The first cargo of vegetable oil for biorefining produced by Eni in Kenya has left the port of Mombasa, on its way to Gela’s biorefinery.
This marks the start of the transport and logistic system that will support the value chain in the country, starting with a production of 2,500 tons by the end of 2022 to scale up rapidly to 20,000 tons in 2023.
The vegetable oil is produced in the Makueni agri-hub, the pressing plant opened by the company in July 2022 and that actually processes castor, croton and cotton seeds.
These are agri-feedstock, which are not in competition with the food chain, cultivated in degraded area, harvested from spontaneous trees or resulting from the valorization of agricultural by-products, providing income opportunities and market access to thousands of farmers.
The centre also manufactures feed and bio-fertilisers from the protein component of seeds, benefiting the livestock production and thus contributing to the food security.
“Just three months after the start-up of the Makueni agri-hub, we are launching the export of the vegetable oil for the biorefineries, through a vertical integration model that enables the promotion of sustainable local development while valorizing the supply chain for biofuels production,” said Claudio Descalzi, Eni’s Chief Executive Officer.
These are the seeds of a new energy, a concrete step to decarbonize transport with an innovative approach that starting from the production in Kenya will extend to Congo in the next year, aiming at involving gradually the other African countries and geographic areas where we are carrying out these projects.”
Eni Kenya, its supply chain and all agri-feedstock developed are certified according to the ISCC-EU (International Sustainability and Carbon Certification) sustainability scheme, one of the main voluntary standards recognised by the European Commission for the certification of biofuels (RED II).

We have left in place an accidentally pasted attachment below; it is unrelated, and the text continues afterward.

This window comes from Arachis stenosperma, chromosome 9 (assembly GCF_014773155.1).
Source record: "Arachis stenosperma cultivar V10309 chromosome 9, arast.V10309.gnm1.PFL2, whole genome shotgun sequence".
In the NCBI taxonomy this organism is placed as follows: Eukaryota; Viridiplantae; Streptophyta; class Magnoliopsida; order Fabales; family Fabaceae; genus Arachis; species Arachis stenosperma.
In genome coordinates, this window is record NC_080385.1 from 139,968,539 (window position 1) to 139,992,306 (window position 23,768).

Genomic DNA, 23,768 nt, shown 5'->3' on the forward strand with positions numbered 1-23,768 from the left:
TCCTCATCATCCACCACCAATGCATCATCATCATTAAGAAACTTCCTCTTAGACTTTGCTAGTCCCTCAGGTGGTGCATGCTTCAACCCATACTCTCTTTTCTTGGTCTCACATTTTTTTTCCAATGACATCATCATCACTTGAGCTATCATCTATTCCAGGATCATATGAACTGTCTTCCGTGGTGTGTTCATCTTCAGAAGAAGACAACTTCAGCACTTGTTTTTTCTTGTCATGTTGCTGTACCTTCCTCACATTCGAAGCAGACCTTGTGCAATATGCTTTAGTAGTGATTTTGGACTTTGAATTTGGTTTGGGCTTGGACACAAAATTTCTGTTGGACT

Eni was the first company in the world to certify castor and croton and to enable an African cotton mill to achieve these assurance standards, offering new market opportunities to local farmers for this raw material.
Eni launched the project in Kenya in 2021, after the signing of the Memorandum of Understanding with the Kenyan institutions.
The initiative foresees the construction of other agri-hubs, with the second one to be operational in 2023, and the production growth with the involvement of tens of thousands of farmers, contributing significantly to the country’s rural development and long-term value creation.
In addition to vegetable oil, Eni has already started to export also the Used Cooking Oil (UCO) collected from hotel chains, restaurants and bars in Nairobi, through a project already underway that promotes the culture of recycling, raising awareness of the environmental and health benefits that derive from the proper disposal of waste oil, and generating income from waste.
Kenya leads the way for Eni’s initiatives in the agro-industrial chain, which currently include Congo, Mozambique, Angola, Ivory Coast, Benin, Rwanda and Kazakhstan.
For these countries, as well as for Italy, feasibility studies have been launched in the most mature realities aiming at carrying out a first phase of agricultural activities starting in 2022 and then proceeding with the construction of seeds pressing plants for bio-refining.
The first cargo of vegetable oil will be delivered to Eni’s biorefinery in Gela, which was launched in 2019.
This is one of the most innovative plants in Europe; it has high operational flexibility, being able to process different types of feedstock, and has an authorised capacity of 750,000 tonnes/year.
By 2025, the company aims to cover 35 percent of its biorefineries’ supply thanks to the vertical integration of the agri-feedstock and waste and residue chain, which will enable it to secure volumes of vegetable oil in a challenging environment in terms of prices, growing energy demand and availability of sustainable oils.